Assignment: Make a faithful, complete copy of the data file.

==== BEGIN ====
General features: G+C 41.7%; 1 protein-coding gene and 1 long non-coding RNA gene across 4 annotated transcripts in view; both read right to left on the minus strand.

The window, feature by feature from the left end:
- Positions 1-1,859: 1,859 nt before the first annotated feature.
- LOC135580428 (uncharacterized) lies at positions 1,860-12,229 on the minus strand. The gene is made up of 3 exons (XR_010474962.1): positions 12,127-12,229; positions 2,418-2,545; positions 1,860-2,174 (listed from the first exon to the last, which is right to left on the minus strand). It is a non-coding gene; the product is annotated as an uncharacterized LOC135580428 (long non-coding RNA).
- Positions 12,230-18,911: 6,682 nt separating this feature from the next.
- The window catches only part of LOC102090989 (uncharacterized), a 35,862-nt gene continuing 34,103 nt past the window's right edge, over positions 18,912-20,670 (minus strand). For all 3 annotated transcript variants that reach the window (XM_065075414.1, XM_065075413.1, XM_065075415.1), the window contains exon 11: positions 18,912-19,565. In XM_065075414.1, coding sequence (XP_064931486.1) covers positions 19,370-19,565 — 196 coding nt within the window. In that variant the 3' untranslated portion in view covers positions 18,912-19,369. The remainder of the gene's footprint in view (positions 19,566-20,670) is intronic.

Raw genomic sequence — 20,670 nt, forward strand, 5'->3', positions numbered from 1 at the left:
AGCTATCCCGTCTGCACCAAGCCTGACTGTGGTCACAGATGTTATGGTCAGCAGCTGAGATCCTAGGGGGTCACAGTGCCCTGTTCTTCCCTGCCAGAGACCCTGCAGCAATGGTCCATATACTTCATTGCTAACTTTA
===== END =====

General features: G+C 41.7%; 1 protein-coding gene and 1 long non-coding RNA gene across 4 annotated transcripts in view; both read right to left on the minus strand.

The window, feature by feature from the left end:
- Positions 1-1,859: 1,859 nt before the first annotated feature.
- LOC135580428 (uncharacterized) lies at positions 1,860-12,229 on the minus strand. The gene is made up of 3 exons (XR_010474962.1): positions 12,127-12,229; positions 2,418-2,545; positions 1,860-2,174 (listed from the first exon to the last, which is right to left on the minus strand). It is a non-coding gene; the product is annotated as an uncharacterized LOC135580428 (long non-coding RNA).
- Positions 12,230-18,911: 6,682 nt separating this feature from the next.
- The window catches only part of LOC102090989 (uncharacterized), a 35,862-nt gene continuing 34,103 nt past the window's right edge, over positions 18,912-20,670 (minus strand). For all 3 annotated transcript variants that reach the window (XM_065075414.1, XM_065075413.1, XM_065075415.1), the window contains exon 11: positions 18,912-19,565. In XM_065075414.1, coding sequence (XP_064931486.1) covers positions 19,370-19,565 — 196 coding nt within the window. In that variant the 3' untranslated portion in view covers positions 18,912-19,369. The remainder of the gene's footprint in view (positions 19,566-20,670) is intronic.

Raw genomic sequence — 20,670 nt, forward strand, 5'->3', positions numbered from 1 at the left:
AGCTATCCCGTCTGCACCAAGCCTGACTGTGGTCACAGATGTTATGGTCAGCAGCTGAGATCCTAGGGGGTCACAGTGCCCTGTTCTTCCCTGCCAGAGACCCTGCAGCAATGGTCCATATACTTCATTGCTAACTTTA